The euro-dollar market was broadly stable during the first days of the week, until the European single currency was hit by the dovish ECB. The European central bank has left interest rates unchanged, as expected. However, President Trichet´s statement did not indicate that the rates will go up in June and surprised those who speculated on rather aggressive tightening this year. After this ECB meeting it seems that the rates will remain stable in June and then will be rising more slowly. The reaction of the euro was sharp; it has lost some 2 pct to the dollar. Considerable amount of bets on the hawkish ECB and the dovish Fed were probably canceled.
News from the US economy was mixed. On the one hand, sub-indices in the ISM reports brought negative surprise and also the ADP employment change and the jobless claims were worse than expected. On the other hand, nonfarm payrolls increased significantly. The overall picture is therefore not negative for the dollar as it still leaves room for speculations about the Fed´s exit from the loose policy.
Although the main global markets showed significant swings, the koruna remained resilient. Its daily changes were small and not consistently linked to the situation on the major markets.
In the Czech Republic, the most important event was the CNB monetary meeting. The interest rates were kept on hold, as the market had expected. The central bank revealed the basic figures from its new staff projection. The new projection suggests slightly lower GDP growth and higher inflation than the previous projection. The changes are marginal. A more interesting point is that the CNB expects the koruna to strengthen faster, compared with the previous outlook. As for the policy outlook, the new staff projection still suggests the first rate hike to come in the 4Q. The risks for inflation are considered to be balanced. However, Governor Singer said that the rates might be raised a bit faster. Overall, we see the meeting as slightly positive for the koruna. Also the fact that the ECB has put off another hike should be supportive. However, the Czech currency did not react immediately and its weekly gains are only modest.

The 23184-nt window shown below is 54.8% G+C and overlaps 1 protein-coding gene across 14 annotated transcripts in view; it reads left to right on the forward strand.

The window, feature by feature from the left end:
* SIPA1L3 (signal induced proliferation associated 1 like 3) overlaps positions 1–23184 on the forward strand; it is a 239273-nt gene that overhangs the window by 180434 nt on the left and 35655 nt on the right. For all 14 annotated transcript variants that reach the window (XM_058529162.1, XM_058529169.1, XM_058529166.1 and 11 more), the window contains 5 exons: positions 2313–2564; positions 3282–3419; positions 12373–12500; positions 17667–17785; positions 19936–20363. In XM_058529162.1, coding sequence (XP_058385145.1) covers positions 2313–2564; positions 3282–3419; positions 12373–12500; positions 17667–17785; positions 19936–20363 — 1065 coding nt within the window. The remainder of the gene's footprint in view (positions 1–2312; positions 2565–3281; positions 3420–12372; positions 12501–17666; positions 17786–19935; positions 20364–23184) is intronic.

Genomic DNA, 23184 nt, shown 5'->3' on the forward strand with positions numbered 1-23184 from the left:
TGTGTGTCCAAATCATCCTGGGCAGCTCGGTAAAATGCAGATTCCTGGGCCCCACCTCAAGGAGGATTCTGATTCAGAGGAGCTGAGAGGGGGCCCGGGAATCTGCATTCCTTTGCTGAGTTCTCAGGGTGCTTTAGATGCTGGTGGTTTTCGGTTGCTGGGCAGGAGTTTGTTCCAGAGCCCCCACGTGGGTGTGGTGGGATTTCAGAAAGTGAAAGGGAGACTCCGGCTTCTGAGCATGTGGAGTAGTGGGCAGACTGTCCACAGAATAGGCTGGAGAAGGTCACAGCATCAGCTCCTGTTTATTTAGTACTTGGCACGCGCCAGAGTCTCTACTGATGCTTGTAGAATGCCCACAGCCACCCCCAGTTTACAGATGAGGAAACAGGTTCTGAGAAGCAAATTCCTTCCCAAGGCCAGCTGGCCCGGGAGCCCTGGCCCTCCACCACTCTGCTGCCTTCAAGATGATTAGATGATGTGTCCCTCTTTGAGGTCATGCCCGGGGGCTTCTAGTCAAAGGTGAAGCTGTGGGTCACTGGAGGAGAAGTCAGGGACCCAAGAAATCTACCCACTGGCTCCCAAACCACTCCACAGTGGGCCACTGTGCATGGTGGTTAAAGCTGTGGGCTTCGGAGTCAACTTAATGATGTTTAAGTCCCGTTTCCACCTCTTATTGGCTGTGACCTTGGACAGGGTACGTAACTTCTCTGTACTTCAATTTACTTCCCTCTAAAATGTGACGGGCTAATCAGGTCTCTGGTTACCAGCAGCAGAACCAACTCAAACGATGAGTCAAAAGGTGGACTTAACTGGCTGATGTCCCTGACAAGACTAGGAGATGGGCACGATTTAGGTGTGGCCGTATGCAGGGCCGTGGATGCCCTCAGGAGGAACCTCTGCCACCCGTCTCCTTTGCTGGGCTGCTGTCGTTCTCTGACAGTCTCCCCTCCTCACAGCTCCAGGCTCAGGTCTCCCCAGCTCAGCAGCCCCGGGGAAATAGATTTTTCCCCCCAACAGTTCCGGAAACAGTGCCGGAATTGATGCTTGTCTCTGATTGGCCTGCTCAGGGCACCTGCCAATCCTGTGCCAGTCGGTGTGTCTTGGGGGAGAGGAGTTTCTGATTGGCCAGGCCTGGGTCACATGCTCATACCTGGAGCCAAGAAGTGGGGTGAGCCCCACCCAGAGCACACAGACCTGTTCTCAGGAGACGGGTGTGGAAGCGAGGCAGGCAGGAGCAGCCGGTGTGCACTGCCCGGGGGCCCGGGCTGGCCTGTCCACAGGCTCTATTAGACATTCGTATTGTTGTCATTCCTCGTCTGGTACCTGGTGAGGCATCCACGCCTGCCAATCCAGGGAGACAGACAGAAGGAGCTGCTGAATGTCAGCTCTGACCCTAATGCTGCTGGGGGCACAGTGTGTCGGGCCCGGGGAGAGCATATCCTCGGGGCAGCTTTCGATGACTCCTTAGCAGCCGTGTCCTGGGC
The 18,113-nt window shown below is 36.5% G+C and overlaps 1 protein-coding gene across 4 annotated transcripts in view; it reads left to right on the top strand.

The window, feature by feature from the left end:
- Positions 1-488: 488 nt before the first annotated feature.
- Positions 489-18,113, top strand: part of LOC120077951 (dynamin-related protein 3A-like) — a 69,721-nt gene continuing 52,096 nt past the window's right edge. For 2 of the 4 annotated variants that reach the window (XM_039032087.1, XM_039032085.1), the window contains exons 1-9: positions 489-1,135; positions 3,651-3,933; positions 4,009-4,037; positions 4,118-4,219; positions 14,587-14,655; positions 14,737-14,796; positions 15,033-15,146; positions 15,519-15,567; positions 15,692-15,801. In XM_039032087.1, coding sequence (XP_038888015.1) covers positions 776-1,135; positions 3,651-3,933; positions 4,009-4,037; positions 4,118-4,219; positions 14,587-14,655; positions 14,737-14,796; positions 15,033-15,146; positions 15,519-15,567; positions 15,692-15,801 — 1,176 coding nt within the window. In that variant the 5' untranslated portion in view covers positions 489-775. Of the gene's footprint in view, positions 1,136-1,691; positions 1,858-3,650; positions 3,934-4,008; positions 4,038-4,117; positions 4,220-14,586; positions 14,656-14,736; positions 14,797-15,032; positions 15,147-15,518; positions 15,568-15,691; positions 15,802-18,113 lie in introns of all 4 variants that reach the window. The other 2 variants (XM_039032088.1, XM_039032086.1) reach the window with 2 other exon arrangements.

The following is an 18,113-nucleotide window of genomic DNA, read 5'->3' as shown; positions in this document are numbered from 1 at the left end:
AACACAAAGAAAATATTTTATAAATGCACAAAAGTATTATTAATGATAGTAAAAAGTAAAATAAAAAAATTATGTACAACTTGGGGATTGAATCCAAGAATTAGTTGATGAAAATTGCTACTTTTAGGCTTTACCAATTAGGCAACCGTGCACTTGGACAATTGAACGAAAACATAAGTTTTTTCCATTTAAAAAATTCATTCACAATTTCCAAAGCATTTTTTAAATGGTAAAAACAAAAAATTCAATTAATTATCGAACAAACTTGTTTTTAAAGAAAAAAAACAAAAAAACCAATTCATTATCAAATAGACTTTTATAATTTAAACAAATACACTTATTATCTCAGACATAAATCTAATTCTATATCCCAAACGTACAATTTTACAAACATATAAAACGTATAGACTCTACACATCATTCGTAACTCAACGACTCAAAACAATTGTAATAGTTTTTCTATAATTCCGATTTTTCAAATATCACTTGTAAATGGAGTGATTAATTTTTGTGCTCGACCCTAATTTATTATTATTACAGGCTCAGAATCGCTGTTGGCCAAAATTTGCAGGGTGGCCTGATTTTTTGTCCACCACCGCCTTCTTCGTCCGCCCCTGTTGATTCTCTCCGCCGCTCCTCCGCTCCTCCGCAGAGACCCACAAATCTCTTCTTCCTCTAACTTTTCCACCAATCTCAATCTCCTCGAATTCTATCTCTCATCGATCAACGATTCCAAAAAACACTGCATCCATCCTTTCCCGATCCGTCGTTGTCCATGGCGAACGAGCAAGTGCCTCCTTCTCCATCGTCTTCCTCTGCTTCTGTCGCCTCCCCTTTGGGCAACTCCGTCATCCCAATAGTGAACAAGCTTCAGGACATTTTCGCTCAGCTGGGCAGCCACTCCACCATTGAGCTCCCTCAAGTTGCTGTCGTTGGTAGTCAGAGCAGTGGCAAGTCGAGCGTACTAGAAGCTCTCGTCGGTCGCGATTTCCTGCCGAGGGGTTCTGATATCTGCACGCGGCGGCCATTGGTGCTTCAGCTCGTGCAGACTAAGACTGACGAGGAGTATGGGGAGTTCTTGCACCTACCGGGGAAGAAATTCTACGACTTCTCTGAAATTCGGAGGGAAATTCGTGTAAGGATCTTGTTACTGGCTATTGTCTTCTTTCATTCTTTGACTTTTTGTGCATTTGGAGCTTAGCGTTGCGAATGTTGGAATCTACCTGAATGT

The May set of Czech macro data has started with retail sales. The figure was below consensus and showed that the domestic consumer demand remains subdued. After the good results of the previous months, the growth in retail sales slowed again; the indicator is still quite volatile. The koruna was uninspired by the data. (2313 GBp, -0,56%) week the most interesting points in the Czech calendar are inflation and the first estimate of the 1Q GDP. They will show whether the economy is still tracking the German expansion and whether the growth is still not generating inflationary pressures. This may potentially influence also the expectations about rates.
GDP reports from the Eurozone, retail sales from the US and a set of Chinese data will be the most important macro releases in the world. They will be closely watched because of implications for monetary policy. European debt remains an issue but the FX market reactions to the last news were quite lukewarm.